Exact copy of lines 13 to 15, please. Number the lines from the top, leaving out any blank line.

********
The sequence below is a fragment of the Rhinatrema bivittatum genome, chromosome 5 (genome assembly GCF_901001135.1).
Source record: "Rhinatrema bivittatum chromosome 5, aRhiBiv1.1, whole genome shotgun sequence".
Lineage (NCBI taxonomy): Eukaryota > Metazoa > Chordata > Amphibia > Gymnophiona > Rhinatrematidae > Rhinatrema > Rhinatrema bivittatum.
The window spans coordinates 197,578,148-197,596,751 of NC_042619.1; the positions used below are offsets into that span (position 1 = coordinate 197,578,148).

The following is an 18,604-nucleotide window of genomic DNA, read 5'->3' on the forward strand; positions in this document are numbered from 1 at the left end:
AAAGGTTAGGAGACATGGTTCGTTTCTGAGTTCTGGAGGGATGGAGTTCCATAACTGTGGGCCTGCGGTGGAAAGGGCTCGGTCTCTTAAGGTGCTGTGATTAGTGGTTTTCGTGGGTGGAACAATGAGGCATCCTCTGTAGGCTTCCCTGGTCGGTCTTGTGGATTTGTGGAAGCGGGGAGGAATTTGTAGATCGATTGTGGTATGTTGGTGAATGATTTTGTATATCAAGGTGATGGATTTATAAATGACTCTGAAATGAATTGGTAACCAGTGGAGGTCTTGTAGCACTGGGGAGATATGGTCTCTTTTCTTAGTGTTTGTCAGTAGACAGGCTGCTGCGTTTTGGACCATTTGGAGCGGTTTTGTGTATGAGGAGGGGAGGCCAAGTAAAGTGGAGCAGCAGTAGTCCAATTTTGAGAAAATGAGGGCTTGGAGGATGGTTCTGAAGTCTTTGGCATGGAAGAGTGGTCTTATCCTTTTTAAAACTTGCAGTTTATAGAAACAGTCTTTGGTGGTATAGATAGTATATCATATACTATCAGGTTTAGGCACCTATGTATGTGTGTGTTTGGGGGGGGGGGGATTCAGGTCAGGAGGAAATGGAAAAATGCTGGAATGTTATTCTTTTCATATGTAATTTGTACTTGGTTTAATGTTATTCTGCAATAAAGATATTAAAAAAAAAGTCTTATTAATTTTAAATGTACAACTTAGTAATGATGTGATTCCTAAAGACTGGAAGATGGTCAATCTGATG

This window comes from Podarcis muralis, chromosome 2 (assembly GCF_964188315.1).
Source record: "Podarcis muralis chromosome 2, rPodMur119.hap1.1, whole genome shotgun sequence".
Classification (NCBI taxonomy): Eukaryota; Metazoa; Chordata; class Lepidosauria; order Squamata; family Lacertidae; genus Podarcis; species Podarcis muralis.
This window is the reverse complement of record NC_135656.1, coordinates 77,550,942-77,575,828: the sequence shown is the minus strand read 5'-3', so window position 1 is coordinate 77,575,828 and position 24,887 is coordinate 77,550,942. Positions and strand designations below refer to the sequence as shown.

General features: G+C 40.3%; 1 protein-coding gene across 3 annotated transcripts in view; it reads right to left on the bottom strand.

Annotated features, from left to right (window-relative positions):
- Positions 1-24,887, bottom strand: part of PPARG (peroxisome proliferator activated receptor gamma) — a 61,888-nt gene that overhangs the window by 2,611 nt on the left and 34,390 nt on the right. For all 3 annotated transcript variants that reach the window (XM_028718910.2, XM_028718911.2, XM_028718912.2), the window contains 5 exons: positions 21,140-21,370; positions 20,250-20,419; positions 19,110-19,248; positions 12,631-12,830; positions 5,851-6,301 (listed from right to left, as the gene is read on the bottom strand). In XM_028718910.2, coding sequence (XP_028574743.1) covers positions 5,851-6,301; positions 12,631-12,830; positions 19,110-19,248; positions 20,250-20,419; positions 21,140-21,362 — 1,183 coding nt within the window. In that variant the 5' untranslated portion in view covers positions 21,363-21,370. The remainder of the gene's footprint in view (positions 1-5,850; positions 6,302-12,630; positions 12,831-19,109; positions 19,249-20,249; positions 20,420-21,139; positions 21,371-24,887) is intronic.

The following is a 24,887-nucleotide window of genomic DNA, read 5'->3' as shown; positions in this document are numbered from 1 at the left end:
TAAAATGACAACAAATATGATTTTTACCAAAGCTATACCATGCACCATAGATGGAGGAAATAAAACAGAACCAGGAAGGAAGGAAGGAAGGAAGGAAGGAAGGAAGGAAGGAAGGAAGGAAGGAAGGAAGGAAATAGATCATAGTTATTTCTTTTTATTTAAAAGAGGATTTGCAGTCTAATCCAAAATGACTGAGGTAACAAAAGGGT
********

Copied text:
- Positions 1-24,887, bottom strand: part of PPARG (peroxisome proliferator activated receptor gamma) — a 61,888-nt gene that overhangs the window by 2,611 nt on the left and 34,390 nt on the right. For all 3 annotated transcript variants that reach the window (XM_028718910.2, XM_028718911.2, XM_028718912.2), the window contains 5 exons: positions 21,140-21,370; positions 20,250-20,419; positions 19,110-19,248; positions 12,631-12,830; positions 5,851-6,301 (listed from right to left, as the gene is read on the bottom strand). In XM_028718910.2, coding sequence (XP_028574743.1) covers positions 5,851-6,301; positions 12,631-12,830; positions 19,110-19,248; positions 20,250-20,419; positions 21,140-21,362 — 1,183 coding nt within the window. In that variant the 5' untranslated portion in view covers positions 21,363-21,370. The remainder of the gene's footprint in view (positions 1-5,850; positions 6,302-12,630; positions 12,831-19,109; positions 19,249-20,249; positions 20,420-21,139; positions 21,371-24,887) is intronic.

The following is a 24,887-nucleotide window of genomic DNA, read 5'->3' as shown; positions in this document are numbered from 1 at the left end:
TAAAATGACAACAAATATGATTTTTACCAAAGCTATACCATGCACCATAGATGGAGGAAATAAAACAGAACCAGGAAGGAAGGAAGGAAGGAAGGAAGGAAGGAAGGAAGGAAGGAAGGAAGGAAGGAAGGAAATAGATCATAGTTATTTCTTTTTATTTAAAAGAGGATTTGCAGTCTAATCCAAAATGACTGAGGTAACAAAAGGGT